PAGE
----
Recommended "Traveling Companions" to Burma

James A. Clapp is Professor of Urban Planning at San Diego State University, where he formerly directed the Master of City Planning Program and was Chairman of the School of Public Administration and Urban Studies. He received his Ph.D. in Metropolitan Studies from the Maxwell School at Syracuse University in 1968 and practiced for several years as a public urban planner and planning consultant. He is author of over 100 articles, book chapters, reviews, and technical reports on cities and city planning, and his book, New Towns and Urban Policy (Dunellen, 1971) was the main selection of the Library of Urban Affairs Book Club in 1971. His book, The City: A Dictionary of Quotable Thoughts On Cities And Urban Life (Rutgers, 1984) was in print for over a decade. His book (with M. Stofflet), California Cityscapes (Universe Books, 1991) deals with the portrayal of the city in art. A book of his aphorisms, Lifelines, was published by Peter Pauper Press in May 2004. His latest book, This Urban Life: Writing About Cities for Multiple Media, will be published in the Summer of 2005.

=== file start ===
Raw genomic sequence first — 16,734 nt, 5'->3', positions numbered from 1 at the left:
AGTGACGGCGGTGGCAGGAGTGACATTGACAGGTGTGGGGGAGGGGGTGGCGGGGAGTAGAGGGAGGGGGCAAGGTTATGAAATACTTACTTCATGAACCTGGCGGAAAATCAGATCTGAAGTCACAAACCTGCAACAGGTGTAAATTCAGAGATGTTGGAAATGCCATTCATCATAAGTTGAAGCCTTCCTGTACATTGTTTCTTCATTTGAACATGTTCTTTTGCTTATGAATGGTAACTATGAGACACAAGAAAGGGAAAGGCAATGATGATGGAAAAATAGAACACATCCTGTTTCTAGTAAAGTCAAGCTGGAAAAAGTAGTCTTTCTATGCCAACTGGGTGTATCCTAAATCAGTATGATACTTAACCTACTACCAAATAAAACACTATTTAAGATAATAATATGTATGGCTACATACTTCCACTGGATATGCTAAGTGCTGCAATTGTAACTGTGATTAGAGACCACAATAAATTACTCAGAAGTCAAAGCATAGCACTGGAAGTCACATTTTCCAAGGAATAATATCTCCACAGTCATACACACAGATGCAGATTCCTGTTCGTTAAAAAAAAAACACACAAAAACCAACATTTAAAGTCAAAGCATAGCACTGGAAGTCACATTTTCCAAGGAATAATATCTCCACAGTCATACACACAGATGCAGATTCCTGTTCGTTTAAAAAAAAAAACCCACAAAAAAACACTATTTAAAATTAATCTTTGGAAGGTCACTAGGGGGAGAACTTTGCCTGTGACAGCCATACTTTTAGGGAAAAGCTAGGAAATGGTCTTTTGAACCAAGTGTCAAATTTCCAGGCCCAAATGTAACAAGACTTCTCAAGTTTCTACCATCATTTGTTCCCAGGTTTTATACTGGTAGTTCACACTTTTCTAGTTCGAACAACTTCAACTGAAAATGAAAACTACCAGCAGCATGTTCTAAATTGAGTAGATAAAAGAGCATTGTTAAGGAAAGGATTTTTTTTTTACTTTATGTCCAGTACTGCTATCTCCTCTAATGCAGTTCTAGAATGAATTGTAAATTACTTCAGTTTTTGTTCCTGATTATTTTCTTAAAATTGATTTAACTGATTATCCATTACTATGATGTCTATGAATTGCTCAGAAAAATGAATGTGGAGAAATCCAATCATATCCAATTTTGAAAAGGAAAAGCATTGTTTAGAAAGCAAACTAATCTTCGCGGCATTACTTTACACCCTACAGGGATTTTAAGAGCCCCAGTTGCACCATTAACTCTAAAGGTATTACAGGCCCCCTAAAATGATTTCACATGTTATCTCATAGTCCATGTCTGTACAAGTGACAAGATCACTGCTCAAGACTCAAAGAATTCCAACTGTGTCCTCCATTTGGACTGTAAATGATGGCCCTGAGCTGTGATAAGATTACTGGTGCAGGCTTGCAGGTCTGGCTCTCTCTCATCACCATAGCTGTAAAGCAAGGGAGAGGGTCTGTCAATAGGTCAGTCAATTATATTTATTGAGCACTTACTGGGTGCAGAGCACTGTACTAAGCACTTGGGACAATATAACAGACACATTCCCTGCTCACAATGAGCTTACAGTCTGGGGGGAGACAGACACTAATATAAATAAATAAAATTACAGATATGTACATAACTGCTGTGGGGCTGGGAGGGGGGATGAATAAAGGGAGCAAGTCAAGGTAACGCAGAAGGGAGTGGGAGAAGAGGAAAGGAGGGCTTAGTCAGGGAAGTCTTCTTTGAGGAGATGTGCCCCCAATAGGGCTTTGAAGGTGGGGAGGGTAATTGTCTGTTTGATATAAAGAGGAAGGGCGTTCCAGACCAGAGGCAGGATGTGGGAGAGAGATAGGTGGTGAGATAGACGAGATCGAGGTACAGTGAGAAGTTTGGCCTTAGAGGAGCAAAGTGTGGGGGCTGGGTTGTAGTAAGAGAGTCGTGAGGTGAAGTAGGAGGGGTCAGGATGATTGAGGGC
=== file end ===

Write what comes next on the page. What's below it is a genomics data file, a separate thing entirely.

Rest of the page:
©2001 - 2005, James A. Clapp.